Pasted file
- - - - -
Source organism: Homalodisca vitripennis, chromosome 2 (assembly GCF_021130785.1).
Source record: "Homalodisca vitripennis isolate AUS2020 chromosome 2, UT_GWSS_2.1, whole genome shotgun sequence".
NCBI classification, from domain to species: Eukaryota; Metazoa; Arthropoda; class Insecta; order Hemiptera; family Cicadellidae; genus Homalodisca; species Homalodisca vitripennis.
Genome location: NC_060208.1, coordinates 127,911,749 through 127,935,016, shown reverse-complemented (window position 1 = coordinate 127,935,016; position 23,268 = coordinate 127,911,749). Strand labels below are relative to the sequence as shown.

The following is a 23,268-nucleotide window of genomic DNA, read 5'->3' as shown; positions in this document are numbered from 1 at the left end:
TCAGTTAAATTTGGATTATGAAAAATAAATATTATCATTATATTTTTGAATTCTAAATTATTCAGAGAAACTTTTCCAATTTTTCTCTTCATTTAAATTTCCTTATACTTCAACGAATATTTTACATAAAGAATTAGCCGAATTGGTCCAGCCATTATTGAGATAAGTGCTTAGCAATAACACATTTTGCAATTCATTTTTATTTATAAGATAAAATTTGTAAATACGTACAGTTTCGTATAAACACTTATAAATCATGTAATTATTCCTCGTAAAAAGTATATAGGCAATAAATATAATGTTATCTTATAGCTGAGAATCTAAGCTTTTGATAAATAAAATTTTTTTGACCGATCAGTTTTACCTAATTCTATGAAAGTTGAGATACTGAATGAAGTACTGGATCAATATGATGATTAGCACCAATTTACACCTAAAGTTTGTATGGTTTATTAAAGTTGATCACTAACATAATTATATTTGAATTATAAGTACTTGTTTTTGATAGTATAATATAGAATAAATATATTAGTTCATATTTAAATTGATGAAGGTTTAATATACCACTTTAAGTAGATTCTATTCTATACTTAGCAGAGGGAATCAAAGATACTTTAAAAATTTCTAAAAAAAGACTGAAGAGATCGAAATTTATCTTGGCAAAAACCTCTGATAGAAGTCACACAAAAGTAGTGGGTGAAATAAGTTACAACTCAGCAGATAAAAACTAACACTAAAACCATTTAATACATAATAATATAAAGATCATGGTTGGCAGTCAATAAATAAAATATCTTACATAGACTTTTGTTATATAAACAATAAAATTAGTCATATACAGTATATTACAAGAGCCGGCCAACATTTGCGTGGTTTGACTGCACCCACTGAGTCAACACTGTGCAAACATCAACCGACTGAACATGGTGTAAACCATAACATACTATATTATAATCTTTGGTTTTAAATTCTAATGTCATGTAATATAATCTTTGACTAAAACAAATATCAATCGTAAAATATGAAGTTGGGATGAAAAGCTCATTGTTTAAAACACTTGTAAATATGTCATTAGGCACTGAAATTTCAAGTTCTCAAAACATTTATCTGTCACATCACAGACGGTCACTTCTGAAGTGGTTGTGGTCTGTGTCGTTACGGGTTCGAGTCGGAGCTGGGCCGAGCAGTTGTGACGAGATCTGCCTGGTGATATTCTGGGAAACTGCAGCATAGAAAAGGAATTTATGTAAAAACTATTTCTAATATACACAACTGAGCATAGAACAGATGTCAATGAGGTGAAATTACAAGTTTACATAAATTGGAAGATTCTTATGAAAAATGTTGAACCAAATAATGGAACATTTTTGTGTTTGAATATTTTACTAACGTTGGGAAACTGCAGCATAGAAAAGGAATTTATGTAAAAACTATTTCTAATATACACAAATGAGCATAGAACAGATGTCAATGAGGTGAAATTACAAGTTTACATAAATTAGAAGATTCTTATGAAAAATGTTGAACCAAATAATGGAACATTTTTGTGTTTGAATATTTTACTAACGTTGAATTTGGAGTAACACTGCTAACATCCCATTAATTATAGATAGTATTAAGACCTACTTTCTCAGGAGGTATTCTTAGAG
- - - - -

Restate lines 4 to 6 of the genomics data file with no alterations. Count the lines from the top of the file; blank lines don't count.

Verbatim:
Genome location: NC_060208.1, coordinates 127,911,749 through 127,935,016, shown reverse-complemented (window position 1 = coordinate 127,935,016; position 23,268 = coordinate 127,911,749). Strand labels below are relative to the sequence as shown.

The following is a 23,268-nucleotide window of genomic DNA, read 5'->3' as shown; positions in this document are numbered from 1 at the left end:
TCAGTTAAATTTGGATTATGAAAAATAAATATTATCATTATATTTTTGAATTCTAAATTATTCAGAGAAACTTTTCCAATTTTTCTCTTCATTTAAATTTCCTTATACTTCAACGAATATTTTACATAAAGAATTAGCCGAATTGGTCCAGCCATTATTGAGATAAGTGCTTAGCAATAACACATTTTGCAATTCATTTTTATTTATAAGATAAAATTTGTAAATACGTACAGTTTCGTATAAACACTTATAAATCATGTAATTATTCCTCGTAAAAAGTATATAGGCAATAAATATAATGTTATCTTATAGCTGAGAATCTAAGCTTTTGATAAATAAAATTTTTTTGACCGATCAGTTTTACCTAATTCTATGAAAGTTGAGATACTGAATGAAGTACTGGATCAATATGATGATTAGCACCAATTTACACCTAAAGTTTGTATGGTTTATTAAAGTTGATCACTAACATAATTATATTTGAATTATAAGTACTTGTTTTTGATAGTATAATATAGAATAAATATATTAGTTCATATTTAAATTGATGAAGGTTTAATATACCACTTTAAGTAGATTCTATTCTATACTTAGCAGAGGGAATCAAAGATACTTTAAAAATTTCTAAAAAAAGACTGAAGAGATCGAAATTTATCTTGGCAAAAACCTCTGATAGAAGTCACACAAAAGTAGTGGGTGAAATAAGTTACAACTCAGCAGATAAAAACTAACACTAAAACCATTTAATACATAATAATATAAAGATCATGGTTGGCAGTCAATAAATAAAATATCTTACATAGACTTTTGTTATATAAACAATAAAATTAGTCATATACAGTATATTACAAGAGCCGGCCAACATTTGCGTGGTTTGACTGCACCCACTGAGTCAACACTGTGCAAACATCAACCGACTGAACATGGTGTAAACCATAACATACTATATTATAATCTTTGGTTTTAAATTCTAATGTCATGTAATATAATCTTTGACTAAAACAAATATCAATCGTAAAATATGAAGTTGGGATGAAAAGCTCATTGTTTAAAACACTTGTAAATATGTCATTAGGCACTGAAATTTCAAGTTCTCAAAACATTTATCTGTCACATCACAGACGGTCACTTCTGAAGTGGTTGTGGTCTGTGTCGTTACGGGTTCGAGTCGGAGCTGGGCCGAGCAGTTGTGACGAGATCTGCCTGGTGATATTCTGGGAAACTGCAGCATAGAAAAGGAATTTATGTAAAAACTATTTCTAATATACACAACTGAGCATAGAACAGATGTCAATGAGGTGAAATTACAAGTTTACATAAATTGGAAGATTCTTATGAAAAATGTTGAACCAAATAATGGAACATTTTTGTGTTTGAATATTTTACTAACGTTGGGAAACTGCAGCATAGAAAAGGAATTTATGTAAAAACTATTTCTAATATACACAAATGAGCATAGAACAGATGTCAATGAGGTGAAATTACAAGTTTACATAAATTAGAAGATTCTTATGAAAAATGTTGAACCAAATAATGGAACATTTTTGTGTTTGAATATTTTACTAACGTTGAATTTGGAGTAACACTGCTAACATCCCATTAATTATAGATAGTATTAAGACCTACTTTCTCAGGAGGTATTCTTAGAG